Turning Sid into sorcerer.

Over the past thirty years, I have acted as a magical advisor on maybe a dozen television productions.  Being a magical consultant ranges from the best gig in the world to the very worst one. I want to share a story about the very best of these experiences.

I was sitting at home practicing my double lift when I got a call from Universal Studios. Steven Spielberg wanted a magical consultant for his new television series ‘Amazing Stories.’  I drove to the Universal lot (Yes, a drive on pass!) and received directions to a small office that was being used for pre-production meetings by the director.

Donald Petrie was the director’s name and he had been hand-picked by Spielberg to helm this project. It turned out to be the only episodic television that Petrie would work on as he immediately went on to direct some very major motion pictures.  Donald and I got on like a house on fire and sitting in a crowded and untidy office we poured over the script while he shared his vision of the project.

To my delight I discovered that I would get to appear in the show, in a brief cameo, playing myself. Let me share a really cool secret with you. If you get hired as a magical consultant make sure you talk your way into an onscreen role. If you do this then your entire magical consultancy fee is added to your S.A.G. contract. This means that you will get residuals on both your acting fee and your consultancy fee and as any actor will tell you the best part about residuals is that like diamonds they are forever.

The plot for the ‘Amazing Stories” episode was simple but really rather touching. Legendary funnyman Sid Caesar played an over the hill magician whose career goes out in style when he gets a ‘magic’ deck of cards. There was to be a combination of live magic and also some (for the time) very cutting edge computer generated effects. I was to co-ordinate the live-action magic and help integrate it with the camera tricks.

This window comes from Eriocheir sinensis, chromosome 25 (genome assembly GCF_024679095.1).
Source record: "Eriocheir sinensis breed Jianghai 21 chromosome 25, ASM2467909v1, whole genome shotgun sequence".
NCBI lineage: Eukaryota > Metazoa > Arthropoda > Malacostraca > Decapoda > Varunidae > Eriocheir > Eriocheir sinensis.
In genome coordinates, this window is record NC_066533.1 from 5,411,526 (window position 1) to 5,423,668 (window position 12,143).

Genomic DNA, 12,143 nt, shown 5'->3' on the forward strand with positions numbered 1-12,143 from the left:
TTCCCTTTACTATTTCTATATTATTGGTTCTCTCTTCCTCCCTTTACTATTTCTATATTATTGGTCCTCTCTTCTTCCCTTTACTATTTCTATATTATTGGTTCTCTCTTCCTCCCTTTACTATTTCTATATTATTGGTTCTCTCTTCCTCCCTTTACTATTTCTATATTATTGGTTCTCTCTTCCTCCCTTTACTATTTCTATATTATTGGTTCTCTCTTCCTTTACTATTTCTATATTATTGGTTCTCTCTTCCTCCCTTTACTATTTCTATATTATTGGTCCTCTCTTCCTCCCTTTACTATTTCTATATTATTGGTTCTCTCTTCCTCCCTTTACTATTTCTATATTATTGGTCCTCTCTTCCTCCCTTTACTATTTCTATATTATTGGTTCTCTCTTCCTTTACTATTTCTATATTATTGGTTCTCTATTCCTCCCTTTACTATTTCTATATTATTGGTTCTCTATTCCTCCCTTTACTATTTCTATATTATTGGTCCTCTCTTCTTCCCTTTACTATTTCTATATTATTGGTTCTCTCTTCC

I was very aware that Sid Caesar was a comedy performer who cast a long shadow. However, arriving in the States in 1974 I had missed the ‘Show of Shows’ and didn’t catch up with it until videotape arrived on the scene. Therefore going into the project I knew that Caesar was legendary but wasn’t quite sure why. I soon discovered exactly why.

Sid Caesar seemed like a very quiet and nice man when I first met him in his Canyon home. This wasn’t exactly the way Sid had been described in either of the books I had quickly read about him since getting the gig. I was very pleased that the wild man had mellowed a little bit. Sid was very serious about the role as it constituted something of a revival in his career.

In his heyday, Caesar would wind down after recording his show at a local restaurant where he would drink a fifth of bourbon and two ‘criss-crosses’ If you don’t know what a ‘criss-cross’ is let me explain—it is a large porterhouse steak laid out on the plate with a slice of prime rib spread across it in a large X pattern. With that much cholesterol in his system it is amazing Sid lasted long enough to be having a revival in his career!

The walls of Sid’s house were covered with some of the finest artwork on this side of the Getty Museum. Sid was also wearing a fabulous new gold and diamond Rolex on his wrist. He was very obviously a successful performer who had invested his money wisely. However, my job was to turn Sid into a looser whose career had wound down and finished leaving him broke and disillusioned. I couldn’t see the wisp of a ghost of any of these qualities in Sid so I left that to the director and contented myself with working with him on the tricks and routines that he would perform in the show.